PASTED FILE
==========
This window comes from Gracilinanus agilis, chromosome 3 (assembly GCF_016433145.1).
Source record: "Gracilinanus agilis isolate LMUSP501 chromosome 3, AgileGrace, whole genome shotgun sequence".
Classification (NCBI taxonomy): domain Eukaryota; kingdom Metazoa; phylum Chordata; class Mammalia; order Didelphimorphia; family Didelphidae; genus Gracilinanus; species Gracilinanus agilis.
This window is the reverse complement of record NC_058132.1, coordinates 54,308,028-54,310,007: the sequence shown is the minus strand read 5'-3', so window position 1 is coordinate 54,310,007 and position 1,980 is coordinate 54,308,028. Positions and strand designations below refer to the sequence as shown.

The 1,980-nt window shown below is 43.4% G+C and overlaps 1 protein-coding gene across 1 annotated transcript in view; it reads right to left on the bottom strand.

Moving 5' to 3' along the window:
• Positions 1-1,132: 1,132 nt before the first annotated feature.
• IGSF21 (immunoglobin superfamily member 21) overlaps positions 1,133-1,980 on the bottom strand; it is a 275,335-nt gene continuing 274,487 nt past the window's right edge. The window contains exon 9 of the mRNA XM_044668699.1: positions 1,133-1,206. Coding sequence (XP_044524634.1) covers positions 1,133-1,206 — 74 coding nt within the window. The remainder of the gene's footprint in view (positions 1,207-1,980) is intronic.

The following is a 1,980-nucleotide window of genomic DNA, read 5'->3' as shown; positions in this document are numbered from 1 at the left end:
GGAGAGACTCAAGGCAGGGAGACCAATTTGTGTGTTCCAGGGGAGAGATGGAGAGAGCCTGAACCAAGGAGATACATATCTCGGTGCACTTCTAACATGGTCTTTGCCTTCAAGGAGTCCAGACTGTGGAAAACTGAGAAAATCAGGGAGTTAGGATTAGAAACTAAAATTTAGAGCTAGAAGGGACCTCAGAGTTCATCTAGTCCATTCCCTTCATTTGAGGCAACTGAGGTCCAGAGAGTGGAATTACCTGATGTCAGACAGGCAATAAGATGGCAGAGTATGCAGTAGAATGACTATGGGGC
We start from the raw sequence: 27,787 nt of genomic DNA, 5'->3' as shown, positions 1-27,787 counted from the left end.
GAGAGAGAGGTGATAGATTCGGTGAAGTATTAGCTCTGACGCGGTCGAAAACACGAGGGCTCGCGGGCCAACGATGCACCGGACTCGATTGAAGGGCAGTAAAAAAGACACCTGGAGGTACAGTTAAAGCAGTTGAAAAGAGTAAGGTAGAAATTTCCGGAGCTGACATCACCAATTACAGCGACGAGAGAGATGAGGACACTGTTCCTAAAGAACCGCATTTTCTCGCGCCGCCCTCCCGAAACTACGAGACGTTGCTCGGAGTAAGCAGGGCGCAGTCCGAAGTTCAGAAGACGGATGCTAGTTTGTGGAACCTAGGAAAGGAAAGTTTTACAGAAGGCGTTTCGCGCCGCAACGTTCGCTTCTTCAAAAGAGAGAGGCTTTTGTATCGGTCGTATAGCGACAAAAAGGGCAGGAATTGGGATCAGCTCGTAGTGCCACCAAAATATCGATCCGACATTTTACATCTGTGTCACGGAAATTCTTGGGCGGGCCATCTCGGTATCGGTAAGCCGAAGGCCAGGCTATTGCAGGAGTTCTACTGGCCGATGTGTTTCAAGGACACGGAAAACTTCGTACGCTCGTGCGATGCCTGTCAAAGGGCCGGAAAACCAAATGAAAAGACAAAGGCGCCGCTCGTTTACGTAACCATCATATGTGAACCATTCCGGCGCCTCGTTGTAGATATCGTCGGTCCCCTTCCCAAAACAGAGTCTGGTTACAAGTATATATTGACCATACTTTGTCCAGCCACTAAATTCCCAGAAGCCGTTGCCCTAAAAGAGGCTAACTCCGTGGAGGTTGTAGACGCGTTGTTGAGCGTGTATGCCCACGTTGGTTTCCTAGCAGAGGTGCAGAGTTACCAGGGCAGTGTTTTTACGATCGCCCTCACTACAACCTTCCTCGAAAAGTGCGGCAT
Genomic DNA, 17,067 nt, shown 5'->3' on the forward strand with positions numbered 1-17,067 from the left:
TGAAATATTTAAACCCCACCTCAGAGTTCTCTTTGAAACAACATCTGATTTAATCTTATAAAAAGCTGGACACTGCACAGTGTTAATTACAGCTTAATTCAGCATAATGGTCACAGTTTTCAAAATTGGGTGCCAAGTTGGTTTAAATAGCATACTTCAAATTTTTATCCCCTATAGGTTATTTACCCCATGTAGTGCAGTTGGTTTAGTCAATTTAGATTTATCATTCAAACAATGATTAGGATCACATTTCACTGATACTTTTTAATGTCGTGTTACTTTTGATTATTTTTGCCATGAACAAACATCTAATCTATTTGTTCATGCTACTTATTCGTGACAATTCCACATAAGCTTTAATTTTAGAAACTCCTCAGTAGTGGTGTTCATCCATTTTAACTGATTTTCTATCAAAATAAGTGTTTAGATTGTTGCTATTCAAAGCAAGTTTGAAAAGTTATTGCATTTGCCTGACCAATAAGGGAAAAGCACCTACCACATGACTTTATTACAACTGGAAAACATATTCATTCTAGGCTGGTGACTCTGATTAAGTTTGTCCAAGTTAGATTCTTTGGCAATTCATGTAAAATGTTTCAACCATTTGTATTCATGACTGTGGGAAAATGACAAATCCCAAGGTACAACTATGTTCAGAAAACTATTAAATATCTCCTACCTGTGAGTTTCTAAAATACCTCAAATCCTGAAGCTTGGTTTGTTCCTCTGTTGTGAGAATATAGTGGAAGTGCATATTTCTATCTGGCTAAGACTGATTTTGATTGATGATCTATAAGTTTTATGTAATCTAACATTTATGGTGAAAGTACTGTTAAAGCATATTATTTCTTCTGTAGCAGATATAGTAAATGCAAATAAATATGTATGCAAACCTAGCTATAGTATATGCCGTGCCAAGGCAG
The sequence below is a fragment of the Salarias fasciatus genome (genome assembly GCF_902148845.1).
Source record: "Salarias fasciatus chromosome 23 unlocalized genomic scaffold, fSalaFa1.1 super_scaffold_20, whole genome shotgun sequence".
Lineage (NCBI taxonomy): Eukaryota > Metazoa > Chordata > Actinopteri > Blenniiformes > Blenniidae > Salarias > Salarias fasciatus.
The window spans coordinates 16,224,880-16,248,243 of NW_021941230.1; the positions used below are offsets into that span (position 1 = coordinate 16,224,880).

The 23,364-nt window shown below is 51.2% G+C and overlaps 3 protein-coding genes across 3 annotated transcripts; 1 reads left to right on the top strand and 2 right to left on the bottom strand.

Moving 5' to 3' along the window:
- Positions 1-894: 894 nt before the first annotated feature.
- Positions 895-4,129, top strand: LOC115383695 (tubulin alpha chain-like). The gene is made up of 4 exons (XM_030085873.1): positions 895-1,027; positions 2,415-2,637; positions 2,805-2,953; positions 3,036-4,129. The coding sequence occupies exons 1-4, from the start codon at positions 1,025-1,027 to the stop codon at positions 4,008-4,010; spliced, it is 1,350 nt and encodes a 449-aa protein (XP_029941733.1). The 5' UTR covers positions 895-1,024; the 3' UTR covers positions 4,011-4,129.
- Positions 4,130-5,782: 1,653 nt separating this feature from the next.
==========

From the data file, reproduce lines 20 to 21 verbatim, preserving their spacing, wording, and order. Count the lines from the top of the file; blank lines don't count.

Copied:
Moving 5' to 3' along the window:
- Positions 1-894: 894 nt before the first annotated feature.